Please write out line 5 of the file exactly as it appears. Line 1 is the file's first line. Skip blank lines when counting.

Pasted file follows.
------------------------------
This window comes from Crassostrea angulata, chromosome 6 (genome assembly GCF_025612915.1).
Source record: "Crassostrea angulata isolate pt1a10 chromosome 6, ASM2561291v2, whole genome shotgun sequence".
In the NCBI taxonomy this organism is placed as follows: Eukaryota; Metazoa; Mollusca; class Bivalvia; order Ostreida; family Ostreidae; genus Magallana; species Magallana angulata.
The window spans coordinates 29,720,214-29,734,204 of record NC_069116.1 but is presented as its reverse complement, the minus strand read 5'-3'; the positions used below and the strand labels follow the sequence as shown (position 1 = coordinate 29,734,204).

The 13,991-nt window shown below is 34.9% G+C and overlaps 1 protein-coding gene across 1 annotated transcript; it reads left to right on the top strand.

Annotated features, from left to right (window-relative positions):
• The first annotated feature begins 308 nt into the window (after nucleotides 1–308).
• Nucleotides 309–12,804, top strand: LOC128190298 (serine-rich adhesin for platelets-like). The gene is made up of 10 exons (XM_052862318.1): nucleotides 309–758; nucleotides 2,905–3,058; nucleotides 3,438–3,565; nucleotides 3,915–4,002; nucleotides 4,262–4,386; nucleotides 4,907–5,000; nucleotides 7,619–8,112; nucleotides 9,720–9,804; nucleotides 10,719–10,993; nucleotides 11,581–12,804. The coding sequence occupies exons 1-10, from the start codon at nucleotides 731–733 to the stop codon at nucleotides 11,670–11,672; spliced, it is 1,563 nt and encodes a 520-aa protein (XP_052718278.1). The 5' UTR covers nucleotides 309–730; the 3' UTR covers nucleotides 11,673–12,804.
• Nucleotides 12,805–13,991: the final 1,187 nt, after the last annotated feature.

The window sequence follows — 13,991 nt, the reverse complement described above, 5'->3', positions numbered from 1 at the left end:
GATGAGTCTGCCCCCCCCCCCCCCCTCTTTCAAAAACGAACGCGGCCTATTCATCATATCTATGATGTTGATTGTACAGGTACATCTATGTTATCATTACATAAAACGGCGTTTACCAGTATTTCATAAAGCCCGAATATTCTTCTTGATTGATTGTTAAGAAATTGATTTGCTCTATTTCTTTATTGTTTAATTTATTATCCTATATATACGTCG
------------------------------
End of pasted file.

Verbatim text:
The 13,991-nt window shown below is 34.9% G+C and overlaps 1 protein-coding gene across 1 annotated transcript; it reads left to right on the top strand.